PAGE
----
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2 weeks in New Zealand (south island) - need advice

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we're just starting to plan a 2 wk trip to new zealand for jan/feb of 2012. since we've only got 2 weeks (including travel to & from the us), we've decided to just focus on the south island. we're in our 30s - like hiking, kayaking, wineries.

would appreciate any thoughts on how to divide our time (days per place). thanks!

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    Are you flying into Auckland, or can you fly directly to Christchurch? The North Island, especially from Auckland north, gets just too hot and humid in summer. With a shorter trip I will usually suggest that if you have an early morning Auckland arrival, that you just continue on a domestic flight that same day to the South Island. The Abel Tasman and Fiordland areas are hot spots for kayaking (I am not a kayaker myself). For wineries you'll be spoiled, but I think between Kaikoura area and Queenstown area there is a good combination of hiking and wine. The Routeburn is a great track you can do on your own, if you do want to independently hike the Milford Track you need to book ahead.

    I am a bit bored by the scenery around Blenheim, but if you visit Abel Tasman and are driving it's convenient for the wine enthusiast. It's dead flat so maybe biking is an option.

    If you had three weeks I'd suggest that you drive from Auckland with a stop for the Tongariro crossing, and then there are some good winery areas closer to Wellington. I enjoyed Martinborough because you can stumble along between wineries without worrying about drunk driving. I stayed at Oak House (www.burings.co.nz) which is worthwhile if not just to meet Chris and sample his own wines with dinner.

    Or just plan to return!

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    Two weeks is sufficient to do the standard tourist loop, which looks something like this:

    Arrive Christchurch-drive down the West Coast via Arthur's Pass-Franz/Fox Glacier, Wanaka, Te Anau, Milford Sound, Queenstown, return to Christchurch via Mt Cook and Lake Tekapo.

    Lots of hiking along that route, plenty of wineries between Wanaka and Queenstown (Cromwell is a good spot), kayaking opportunities in Te Anau/Milford Sound.

    As for how much time to allow...if you're arriving from an overnight flight into Christchurch, I'd suggest not driving more than two hours your first day, or staying the first night in/around Christchurch.

    From there, I'd suggest two nights at the glaciers, which will give you a full day for a helihike, guided glacier hike, or just some freedom hiking. Then perhaps two nights in Wanaka - lots of wonderful hikes there in Mt Aspiring Nat'l Park, but it takes a good hour to access the best ones. Then on to Te Anau/Milford, again, I'd suggest at least two nights in Te Anau, before moving on to Queenstown for a few nights. If QT is too touristy for you, but you'd like to be close, Arrowtown is a good alternative. From there, you can work your way back up to Christchurch, stopping for a couple of nights at Mt Cook, before returning to Christchurch.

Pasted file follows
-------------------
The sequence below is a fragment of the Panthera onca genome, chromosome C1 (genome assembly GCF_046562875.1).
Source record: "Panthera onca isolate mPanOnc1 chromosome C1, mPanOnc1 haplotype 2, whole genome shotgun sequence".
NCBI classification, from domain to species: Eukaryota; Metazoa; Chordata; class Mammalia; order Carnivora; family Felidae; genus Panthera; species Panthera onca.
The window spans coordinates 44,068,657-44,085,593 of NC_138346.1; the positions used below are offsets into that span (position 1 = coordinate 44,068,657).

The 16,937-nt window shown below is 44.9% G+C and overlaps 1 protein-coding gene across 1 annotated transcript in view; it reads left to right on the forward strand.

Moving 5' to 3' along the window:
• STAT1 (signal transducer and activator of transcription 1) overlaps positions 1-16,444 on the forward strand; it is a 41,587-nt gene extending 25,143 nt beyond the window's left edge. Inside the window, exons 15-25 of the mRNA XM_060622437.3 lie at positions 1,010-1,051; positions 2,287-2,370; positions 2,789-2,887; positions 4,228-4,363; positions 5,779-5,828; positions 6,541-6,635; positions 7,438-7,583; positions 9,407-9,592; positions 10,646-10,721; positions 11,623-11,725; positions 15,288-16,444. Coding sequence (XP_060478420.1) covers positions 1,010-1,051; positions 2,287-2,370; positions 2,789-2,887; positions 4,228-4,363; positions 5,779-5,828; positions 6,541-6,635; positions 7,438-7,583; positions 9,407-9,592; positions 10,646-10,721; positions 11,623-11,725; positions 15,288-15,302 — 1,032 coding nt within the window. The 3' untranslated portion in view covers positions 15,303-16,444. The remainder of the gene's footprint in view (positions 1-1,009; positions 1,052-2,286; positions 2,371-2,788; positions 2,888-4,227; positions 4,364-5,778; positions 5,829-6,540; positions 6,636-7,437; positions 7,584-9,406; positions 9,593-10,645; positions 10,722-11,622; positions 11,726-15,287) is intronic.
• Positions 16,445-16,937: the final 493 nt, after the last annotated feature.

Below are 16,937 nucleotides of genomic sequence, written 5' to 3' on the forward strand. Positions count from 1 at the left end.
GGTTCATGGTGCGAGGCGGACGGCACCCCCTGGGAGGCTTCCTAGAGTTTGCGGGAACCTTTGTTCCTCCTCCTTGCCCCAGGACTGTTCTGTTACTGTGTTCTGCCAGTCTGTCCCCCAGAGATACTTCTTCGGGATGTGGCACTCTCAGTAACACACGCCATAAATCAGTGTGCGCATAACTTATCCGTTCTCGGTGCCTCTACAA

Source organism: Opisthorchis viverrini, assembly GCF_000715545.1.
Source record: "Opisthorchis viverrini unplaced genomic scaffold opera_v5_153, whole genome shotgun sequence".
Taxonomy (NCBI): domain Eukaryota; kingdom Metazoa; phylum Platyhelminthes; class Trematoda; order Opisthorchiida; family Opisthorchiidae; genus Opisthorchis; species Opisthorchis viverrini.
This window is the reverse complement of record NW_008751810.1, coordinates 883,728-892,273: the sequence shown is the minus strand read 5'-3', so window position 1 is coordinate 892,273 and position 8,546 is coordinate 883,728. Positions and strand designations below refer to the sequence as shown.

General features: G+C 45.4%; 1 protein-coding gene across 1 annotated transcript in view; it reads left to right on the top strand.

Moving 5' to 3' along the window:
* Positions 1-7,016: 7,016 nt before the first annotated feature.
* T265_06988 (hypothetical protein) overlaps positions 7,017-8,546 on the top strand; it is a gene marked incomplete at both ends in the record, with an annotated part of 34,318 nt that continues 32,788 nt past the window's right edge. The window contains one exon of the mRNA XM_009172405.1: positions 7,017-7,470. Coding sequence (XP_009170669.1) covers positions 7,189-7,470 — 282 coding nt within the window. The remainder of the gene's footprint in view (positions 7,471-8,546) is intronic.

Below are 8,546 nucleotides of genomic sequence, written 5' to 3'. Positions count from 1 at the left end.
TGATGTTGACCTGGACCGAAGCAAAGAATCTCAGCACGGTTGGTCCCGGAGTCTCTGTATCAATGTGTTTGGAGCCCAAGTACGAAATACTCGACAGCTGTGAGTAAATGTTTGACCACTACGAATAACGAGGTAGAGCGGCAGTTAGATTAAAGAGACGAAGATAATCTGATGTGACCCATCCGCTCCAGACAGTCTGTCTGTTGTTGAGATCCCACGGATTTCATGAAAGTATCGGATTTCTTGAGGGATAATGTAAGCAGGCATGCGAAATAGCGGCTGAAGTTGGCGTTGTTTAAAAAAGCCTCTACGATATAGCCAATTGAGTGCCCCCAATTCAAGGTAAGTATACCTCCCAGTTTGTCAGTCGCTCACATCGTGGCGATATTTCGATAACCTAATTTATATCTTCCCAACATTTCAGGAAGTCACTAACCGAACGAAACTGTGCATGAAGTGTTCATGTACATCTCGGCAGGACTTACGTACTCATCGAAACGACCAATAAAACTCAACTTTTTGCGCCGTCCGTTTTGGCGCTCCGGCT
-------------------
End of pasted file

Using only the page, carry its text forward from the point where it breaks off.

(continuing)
FYI - NZ school holidays end between Jan 30 and Feb 7 next year. School holidays can be quite busy, so you'll want to book your accommodation ahead of time if you'll be in NZ while the kiddos are loose.

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    We spent 3 weeks in the South Island of NZ 6 years ago. One of those weeks was spent doing the Milford Track, which was a real experience, but I'll let you know our favorites.

    Many will cry foul, but we skipped the west coast altogether, partly on the advice of some people we met who live there. Apparently, it is very rainy. Obviously, if you want to do the glaciers, you'll need to go.

    We spent a few days in Nelson, which we loved absolutely. It is easy from there to take day trips to the wineries and to go to Abel Tasman for kayaking.

    Another thing that I cannot reccomend highly enough is swimming with the dolphins in Kaikoura. We went with Dolphin Encounter--this is not swimming with tame dolphins in an enclosed space. They take you out in the ocean and follow the pods and drop you in the middle. It is awe inspiring.

    Whatever you do, I'm betting you will fall in love with the country. When we cam back we immediately looked into immigration! We can dream, can't we?

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